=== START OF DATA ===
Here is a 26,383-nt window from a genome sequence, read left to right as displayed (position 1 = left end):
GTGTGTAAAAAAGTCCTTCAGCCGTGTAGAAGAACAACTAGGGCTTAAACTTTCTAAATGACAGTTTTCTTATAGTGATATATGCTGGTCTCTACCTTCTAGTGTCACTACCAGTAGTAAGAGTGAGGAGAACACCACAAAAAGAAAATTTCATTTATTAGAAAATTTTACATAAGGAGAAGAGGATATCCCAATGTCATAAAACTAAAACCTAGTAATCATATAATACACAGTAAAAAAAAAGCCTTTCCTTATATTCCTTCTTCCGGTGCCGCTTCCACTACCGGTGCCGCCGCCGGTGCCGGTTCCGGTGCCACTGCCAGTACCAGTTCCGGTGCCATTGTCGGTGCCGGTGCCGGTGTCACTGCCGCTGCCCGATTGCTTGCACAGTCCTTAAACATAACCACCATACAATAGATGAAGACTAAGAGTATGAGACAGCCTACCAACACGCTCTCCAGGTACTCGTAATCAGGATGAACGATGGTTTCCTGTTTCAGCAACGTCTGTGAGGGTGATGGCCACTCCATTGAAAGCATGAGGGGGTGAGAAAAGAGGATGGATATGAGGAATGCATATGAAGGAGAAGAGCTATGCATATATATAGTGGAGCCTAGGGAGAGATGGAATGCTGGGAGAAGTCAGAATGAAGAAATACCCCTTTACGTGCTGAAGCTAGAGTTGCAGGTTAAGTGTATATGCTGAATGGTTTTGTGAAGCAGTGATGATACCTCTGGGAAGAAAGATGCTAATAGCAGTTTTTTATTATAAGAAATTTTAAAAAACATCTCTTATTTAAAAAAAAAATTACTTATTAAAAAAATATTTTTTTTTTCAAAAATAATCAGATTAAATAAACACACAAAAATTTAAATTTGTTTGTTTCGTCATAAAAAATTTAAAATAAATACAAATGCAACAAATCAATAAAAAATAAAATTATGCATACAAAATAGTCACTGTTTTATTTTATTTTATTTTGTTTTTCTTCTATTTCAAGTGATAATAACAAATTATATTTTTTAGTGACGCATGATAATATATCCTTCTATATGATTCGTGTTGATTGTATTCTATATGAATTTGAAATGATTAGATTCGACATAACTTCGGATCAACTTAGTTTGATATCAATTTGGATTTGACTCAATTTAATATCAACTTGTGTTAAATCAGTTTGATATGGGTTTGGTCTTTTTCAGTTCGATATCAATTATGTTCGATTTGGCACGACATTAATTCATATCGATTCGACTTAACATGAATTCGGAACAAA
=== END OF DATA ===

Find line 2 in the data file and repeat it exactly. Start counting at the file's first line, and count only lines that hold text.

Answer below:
GTGTGTAAAAAAGTCCTTCAGCCGTGTAGAAGAACAACTAGGGCTTAAACTTTCTAAATGACAGTTTTCTTATAGTGATATATGCTGGTCTCTACCTTCTAGTGTCACTACCAGTAGTAAGAGTGAGGAGAACACCACAAAAAGAAAATTTCATTTATTAGAAAATTTTACATAAGGAGAAGAGGATATCCCAATGTCATAAAACTAAAACCTAGTAATCATATAATACACAGTAAAAAAAAAGCCTTTCCTTATATTCCTTCTTCCGGTGCCGCTTCCACTACCGGTGCCGCCGCCGGTGCCGGTTCCGGTGCCACTGCCAGTACCAGTTCCGGTGCCATTGTCGGTGCCGGTGCCGGTGTCACTGCCGCTGCCCGATTGCTTGCACAGTCCTTAAACATAACCACCATACAATAGATGAAGACTAAGAGTATGAGACAGCCTACCAACACGCTCTCCAGGTACTCGTAATCAGGATGAACGATGGTTTCCTGTTTCAGCAACGTCTGTGAGGGTGATGGCCACTCCATTGAAAGCATGAGGGGGTGAGAAAAGAGGATGGATATGAGGAATGCATATGAAGGAGAAGAGCTATGCATATATATAGTGGAGCCTAGGGAGAGATGGAATGCTGGGAGAAGTCAGAATGAAGAAATACCCCTTTACGTGCTGAAGCTAGAGTTGCAGGTTAAGTGTATATGCTGAATGGTTTTGTGAAGCAGTGATGATACCTCTGGGAAGAAAGATGCTAATAGCAGTTTTTTATTATAAGAAATTTTAAAAAACATCTCTTATTTAAAAAAAAAATTACTTATTAAAAAAATATTTTTTTTTTCAAAAATAATCAGATTAAATAAACACACAAAAATTTAAATTTGTTTGTTTCGTCATAAAAAATTTAAAATAAATACAAATGCAACAAATCAATAAAAAATAAAATTATGCATACAAAATAGTCACTGTTTTATTTTATTTTATTTTGTTTTTCTTCTATTTCAAGTGATAATAACAAATTATATTTTTTAGTGACGCATGATAATATATCCTTCTATATGATTCGTGTTGATTGTATTCTATATGAATTTGAAATGATTAGATTCGACATAACTTCGGATCAACTTAGTTTGATATCAATTTGGATTTGACTCAATTTAATATCAACTTGTGTTAAATCAGTTTGATATGGGTTTGGTCTTTTTCAGTTCGATATCAATTATGTTCGATTTGGCACGACATTAATTCATATCGATTCGACTTAACATGAATTCGGAACAAA